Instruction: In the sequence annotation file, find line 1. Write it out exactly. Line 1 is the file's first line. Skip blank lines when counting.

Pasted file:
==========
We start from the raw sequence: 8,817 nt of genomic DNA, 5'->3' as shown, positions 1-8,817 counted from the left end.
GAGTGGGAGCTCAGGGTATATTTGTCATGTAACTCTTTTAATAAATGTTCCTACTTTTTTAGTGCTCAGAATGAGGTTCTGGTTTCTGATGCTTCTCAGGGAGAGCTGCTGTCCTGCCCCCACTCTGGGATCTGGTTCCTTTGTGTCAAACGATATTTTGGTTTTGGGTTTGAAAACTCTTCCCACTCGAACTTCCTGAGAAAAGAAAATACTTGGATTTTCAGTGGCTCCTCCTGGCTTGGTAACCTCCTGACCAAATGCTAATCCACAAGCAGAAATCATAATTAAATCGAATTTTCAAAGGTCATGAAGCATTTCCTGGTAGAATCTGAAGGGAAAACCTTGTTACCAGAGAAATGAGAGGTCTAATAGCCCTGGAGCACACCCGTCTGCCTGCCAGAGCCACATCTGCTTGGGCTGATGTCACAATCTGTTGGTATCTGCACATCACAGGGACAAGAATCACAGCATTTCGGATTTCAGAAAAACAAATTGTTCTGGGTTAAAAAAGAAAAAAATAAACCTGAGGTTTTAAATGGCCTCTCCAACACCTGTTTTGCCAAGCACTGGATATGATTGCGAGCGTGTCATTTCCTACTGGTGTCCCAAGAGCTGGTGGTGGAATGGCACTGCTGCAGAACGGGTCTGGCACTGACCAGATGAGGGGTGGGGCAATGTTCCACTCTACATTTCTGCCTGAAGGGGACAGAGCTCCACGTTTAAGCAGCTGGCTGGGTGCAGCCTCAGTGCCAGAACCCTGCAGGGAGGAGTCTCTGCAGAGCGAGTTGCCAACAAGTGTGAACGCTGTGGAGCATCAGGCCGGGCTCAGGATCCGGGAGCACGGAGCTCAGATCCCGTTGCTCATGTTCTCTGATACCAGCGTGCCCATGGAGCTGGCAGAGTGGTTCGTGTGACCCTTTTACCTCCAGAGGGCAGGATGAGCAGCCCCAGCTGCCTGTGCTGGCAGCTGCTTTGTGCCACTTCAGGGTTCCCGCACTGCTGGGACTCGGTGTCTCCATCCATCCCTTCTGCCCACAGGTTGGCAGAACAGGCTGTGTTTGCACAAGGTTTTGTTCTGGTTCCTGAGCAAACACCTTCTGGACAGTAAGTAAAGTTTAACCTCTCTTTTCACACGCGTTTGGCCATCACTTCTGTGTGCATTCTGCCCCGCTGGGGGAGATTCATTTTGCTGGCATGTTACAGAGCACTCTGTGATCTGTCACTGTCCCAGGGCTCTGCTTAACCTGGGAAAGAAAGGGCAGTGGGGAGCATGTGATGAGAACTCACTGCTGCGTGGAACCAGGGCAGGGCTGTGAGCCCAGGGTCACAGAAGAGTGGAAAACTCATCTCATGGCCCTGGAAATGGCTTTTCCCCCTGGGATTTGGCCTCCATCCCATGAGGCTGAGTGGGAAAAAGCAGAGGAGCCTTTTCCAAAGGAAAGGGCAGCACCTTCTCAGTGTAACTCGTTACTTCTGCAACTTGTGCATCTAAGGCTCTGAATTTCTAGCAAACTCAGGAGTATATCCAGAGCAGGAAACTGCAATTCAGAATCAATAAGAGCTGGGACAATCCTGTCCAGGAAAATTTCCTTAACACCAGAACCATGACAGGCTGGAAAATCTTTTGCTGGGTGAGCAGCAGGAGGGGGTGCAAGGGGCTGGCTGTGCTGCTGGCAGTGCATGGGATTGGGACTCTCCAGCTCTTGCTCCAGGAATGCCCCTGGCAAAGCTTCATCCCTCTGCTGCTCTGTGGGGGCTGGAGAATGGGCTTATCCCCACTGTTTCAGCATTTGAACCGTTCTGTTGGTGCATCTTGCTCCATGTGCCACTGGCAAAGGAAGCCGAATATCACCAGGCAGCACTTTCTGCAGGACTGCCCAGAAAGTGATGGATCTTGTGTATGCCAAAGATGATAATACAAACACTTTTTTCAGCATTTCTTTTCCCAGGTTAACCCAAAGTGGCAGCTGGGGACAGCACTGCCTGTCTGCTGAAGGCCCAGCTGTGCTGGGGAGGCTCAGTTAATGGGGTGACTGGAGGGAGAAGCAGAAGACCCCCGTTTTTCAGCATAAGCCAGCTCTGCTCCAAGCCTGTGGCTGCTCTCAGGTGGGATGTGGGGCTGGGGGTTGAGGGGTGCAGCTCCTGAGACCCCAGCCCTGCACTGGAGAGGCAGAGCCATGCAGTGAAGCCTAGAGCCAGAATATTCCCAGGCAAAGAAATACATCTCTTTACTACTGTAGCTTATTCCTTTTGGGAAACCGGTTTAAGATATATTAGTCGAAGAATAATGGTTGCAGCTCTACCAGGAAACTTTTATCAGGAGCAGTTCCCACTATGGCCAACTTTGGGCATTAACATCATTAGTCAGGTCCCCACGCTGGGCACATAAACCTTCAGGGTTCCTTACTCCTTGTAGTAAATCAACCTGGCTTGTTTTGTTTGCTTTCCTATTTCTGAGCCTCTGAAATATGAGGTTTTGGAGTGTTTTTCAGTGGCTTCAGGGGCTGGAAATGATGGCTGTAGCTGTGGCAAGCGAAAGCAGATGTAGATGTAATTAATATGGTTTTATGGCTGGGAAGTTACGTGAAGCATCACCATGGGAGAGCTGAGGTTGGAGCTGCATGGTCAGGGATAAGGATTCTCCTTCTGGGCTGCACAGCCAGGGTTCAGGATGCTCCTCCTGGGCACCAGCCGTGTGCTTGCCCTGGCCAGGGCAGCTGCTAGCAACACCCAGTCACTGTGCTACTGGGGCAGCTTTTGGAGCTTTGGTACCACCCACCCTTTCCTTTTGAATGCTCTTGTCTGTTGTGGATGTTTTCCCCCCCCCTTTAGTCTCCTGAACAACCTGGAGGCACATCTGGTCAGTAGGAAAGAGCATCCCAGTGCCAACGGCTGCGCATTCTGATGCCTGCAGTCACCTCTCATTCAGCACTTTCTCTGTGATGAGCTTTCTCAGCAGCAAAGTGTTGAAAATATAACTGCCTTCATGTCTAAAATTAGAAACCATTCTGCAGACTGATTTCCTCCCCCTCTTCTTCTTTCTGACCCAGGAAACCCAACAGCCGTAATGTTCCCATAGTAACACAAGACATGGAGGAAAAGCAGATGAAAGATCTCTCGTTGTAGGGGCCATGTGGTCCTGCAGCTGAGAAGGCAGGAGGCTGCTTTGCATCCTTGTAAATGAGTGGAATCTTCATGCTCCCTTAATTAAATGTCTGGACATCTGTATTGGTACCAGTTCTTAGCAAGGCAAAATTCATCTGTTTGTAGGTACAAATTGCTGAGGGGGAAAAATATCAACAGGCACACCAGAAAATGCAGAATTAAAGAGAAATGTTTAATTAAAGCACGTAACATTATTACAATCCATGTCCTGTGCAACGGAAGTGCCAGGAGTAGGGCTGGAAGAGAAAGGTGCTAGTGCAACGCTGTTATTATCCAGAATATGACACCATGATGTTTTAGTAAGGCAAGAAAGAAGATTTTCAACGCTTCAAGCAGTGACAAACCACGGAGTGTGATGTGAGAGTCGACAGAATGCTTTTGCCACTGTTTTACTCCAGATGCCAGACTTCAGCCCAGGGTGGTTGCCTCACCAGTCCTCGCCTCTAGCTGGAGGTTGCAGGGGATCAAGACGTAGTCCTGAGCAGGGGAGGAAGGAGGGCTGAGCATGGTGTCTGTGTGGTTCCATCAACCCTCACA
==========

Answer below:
We start from the raw sequence: 8,817 nt of genomic DNA, 5'->3' as shown, positions 1-8,817 counted from the left end.